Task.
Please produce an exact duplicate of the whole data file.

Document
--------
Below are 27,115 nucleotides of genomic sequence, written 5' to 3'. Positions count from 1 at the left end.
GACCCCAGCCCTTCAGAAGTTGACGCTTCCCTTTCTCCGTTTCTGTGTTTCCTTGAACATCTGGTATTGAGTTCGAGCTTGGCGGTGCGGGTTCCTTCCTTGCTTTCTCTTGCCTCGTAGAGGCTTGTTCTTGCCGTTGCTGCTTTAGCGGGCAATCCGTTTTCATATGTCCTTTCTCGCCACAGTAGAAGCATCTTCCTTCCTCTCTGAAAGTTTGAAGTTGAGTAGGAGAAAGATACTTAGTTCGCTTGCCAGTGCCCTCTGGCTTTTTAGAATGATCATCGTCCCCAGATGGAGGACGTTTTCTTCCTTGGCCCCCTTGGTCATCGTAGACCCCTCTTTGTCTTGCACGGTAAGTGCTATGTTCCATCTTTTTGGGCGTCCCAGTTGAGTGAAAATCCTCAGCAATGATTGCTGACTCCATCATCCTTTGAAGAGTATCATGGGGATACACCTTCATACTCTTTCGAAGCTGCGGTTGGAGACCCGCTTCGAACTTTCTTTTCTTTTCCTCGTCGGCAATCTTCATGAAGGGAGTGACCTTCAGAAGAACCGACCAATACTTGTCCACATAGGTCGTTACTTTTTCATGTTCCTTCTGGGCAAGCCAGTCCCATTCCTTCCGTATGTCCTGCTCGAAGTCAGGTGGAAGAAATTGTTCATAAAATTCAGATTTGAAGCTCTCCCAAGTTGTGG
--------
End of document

Below are 27,115 nucleotides of genomic sequence, written 5' to 3'. Positions count from 1 at the left end.
GACCCCAGCCCTTCAGAAGTTGACGCTTCCCTTTCTCCGTTTCTGTGTTTCCTTGAACATCTGGTATTGAGTTCGAGCTTGGCGGTGCGGGTTCCTTCCTTGCTTTCTCTTGCCTCGTAGAGGCTTGTTCTTGCCGTTGCTGCTTTAGCGGGCAATCCGTTTTCATATGTCCTTTCTCGCCACAGTAGAAGCATCTTCCTTCCTCTCTGAAAGTTTGAAGTTGAGTAGGAGAAAGATACTTAGTTCGCTTGCCAGTGCCCTCTGGCTTTTTAGAATGATCATCGTCCCCAGATGGAGGACGTTTTCTTCCTTGGCCCCCTTGGTCATCGTAGACCCCTCTTTGTCTTGCACGGTAAGTGCTATGTTCCATCTTTTTGGGCGTCCCAGTTGAGTGAAAATCCTCAGCAATGATTGCTGACTCCATCATCCTTTGAAGAGTATCATGGGGATACACCTTCATACTCTTTCGAAGCTGCGGTTGGAGACCCGCTTCGAACTTTCTTTTCTTTTCCTCGTCGGCAATCTTCATGAAGGGAGTGACCTTCAGAAGAACCGACCAATACTTGTCCACATAGGTCGTTACTTTTTCATGTTCCTTCTGGGCAAGCCAGTCCCATTCCTTCCGTATGTCCTGCTCGAAGTCAGGTGGAAGAAATTGTTCATAAAATTCAGATTTGAAGCTCTCCCAAGTTGTGG